I’m sure you’ll be relieved to know that both Ewan McGregor and the indie film have still got it goin’ on.
One thing that people always spit indignantly at film lovers (particularly critics) is, “Oh, you just want everything to be an art film!” Untrue, my people! Real film lovers respect every genre, they just want a movie to stand out within its niche. In fact, one of the strongest types of skepticism I feel is the kind that crops up when you’re walking into a theater to see an indie film, fully familiar with its quirky trailer, trying to ignore the sinking feeling you have that the director has fallen into the trap that is so alluring to filmmakers (or writers or musicians or chefs or what have you) of any genre: following a formula that has already been proven to be successful.
We’ll call it, just for ease of identification, the “Garden State Effect.” And for me, Mike Mills’s Beginners trailer sent up some red flags. Maybe it was the cute Jack Russell looking quizzically at a sighing Ewan McGregor and the hints that we’d have to suffer through yet another slog through a thirty-something’s failed relationship memories. Or maybe it was just the fact that I wasn’t wowed by his last hit, Thumbsucker.
I love when trailers don’t do a movie justice!
Beginners turns up its nose at self-pity. Oliver (McGregor), a 38-year-old artist who has just lost his father to cancer, feels lost in a whole lot of ways. He’s lonely, he misses both of his parents, and he wishes he could be more like his dad (played amazingly by Christopher Plummer), who came out of the closet at 75 and took life by the horns for his last remaining years. He meets Anna (Mélanie Laurent) at a costume party, and throughout the evening, they remove various parts of their disguises as they get to know each other better. It’s all very cute.
It’s both difficult and pleasant to figure out the conflict in this movie. Oliver’s present (that is, his growing relationship with Anna) is intercut with his memories of his father’s last years as well as a few of his own childhood. Throughout both of these timelines, I kept expecting some major blowups. Fights, tears, screaming, dramatic glimpses of a doomed couple and fatherly forgiveness.
But the best thing about Beginners is that everyone loves everyone else a whole frigging lot. Oliver’s dad not only calmly and believably intones that he loved Oliver’s mother very much, but he is also interested in exploring the side of himself that he never allowed himself to acknowledge during their 40-plus year marriage. Using his father’s energy, even as a sick man, and his realistic acceptance of his new boyfriend’s shortcomings as an example, Oliver becomes a beginner himself. Where his father was beginning to understand how to be a gay dude, Oliver is beginning to change his attitude about happiness.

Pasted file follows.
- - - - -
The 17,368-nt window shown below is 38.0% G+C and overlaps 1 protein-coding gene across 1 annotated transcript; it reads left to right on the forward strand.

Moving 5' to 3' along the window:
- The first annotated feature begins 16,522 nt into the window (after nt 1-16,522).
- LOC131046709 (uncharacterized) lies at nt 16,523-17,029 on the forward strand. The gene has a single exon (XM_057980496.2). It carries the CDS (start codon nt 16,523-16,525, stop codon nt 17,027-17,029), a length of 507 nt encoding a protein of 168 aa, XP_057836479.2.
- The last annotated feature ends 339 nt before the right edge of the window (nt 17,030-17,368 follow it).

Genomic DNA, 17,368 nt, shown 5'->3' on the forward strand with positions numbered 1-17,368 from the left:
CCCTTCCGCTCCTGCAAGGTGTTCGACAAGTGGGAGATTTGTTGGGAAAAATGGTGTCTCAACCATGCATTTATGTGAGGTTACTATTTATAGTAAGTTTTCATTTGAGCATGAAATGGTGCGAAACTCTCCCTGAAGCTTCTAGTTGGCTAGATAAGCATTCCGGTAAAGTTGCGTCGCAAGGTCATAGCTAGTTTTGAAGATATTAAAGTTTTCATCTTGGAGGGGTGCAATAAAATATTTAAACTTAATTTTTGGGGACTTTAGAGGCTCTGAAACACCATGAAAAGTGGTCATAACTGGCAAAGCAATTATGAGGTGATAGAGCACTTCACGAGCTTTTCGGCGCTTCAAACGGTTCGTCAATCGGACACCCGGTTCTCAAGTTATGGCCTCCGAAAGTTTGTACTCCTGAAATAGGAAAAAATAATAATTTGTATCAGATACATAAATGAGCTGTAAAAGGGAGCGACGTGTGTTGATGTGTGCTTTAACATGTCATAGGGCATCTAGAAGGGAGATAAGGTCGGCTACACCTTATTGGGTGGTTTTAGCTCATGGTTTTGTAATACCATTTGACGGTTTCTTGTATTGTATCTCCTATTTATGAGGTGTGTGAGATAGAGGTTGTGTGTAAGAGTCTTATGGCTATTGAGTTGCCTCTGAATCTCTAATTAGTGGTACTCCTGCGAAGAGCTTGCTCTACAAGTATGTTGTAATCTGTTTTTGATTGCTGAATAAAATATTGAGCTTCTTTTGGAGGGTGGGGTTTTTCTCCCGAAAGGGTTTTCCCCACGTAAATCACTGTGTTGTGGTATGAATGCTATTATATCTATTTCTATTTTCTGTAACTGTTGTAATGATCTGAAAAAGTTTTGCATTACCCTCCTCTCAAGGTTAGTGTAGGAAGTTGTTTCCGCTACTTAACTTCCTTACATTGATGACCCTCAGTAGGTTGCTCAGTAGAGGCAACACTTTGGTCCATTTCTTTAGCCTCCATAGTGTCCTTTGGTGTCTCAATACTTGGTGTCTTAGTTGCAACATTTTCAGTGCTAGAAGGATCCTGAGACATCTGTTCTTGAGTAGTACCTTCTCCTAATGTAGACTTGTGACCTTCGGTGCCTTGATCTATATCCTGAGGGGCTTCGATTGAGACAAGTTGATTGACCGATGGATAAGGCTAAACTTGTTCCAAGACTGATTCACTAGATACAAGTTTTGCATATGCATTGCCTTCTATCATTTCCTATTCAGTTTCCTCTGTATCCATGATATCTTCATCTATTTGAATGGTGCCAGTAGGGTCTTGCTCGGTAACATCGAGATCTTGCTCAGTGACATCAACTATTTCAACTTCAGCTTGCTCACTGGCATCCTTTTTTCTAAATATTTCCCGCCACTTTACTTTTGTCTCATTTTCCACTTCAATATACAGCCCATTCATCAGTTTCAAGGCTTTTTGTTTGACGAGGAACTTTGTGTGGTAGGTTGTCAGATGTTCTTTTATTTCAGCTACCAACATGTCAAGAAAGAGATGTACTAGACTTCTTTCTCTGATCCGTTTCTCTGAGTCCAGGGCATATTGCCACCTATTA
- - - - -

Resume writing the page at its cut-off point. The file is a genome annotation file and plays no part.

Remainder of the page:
Just thinking about it makes me a little misty. And not just because the film is so sweet and real, but because Mills managed to write and direct it in a way that feels fresh and hopeful, not just for other folks dealing with grief and fear…but for those with far less important worries about moviedom in general.
It’s going to sound crazy, but Beginners reminded me a lot of Bridesmaids. Both are great examples of excelling within a genre, and both, albeit in completely different ways, utterly reject wallowing in favor of accepting and enjoying life. Maybe this is 2011 giving pointed looks to some of the sad sack films of the Aughts, a thought made even more curious when you consider that the action of Beginners takes place in 2003.* I didn’t think it was a work of breathtaking genius, but if this type of film is headed in this type of genuine, graceful, and humorous** direction, I”m behind it 100%.
*Though they did have some missteps, in that neither McGregor or Laurent were particularly costumed in a 2003 way. I remember those days, as I’m sure you do too, and I think we can both agree that maybe they did us a service.
**Forgot to mention the talking dog, did I?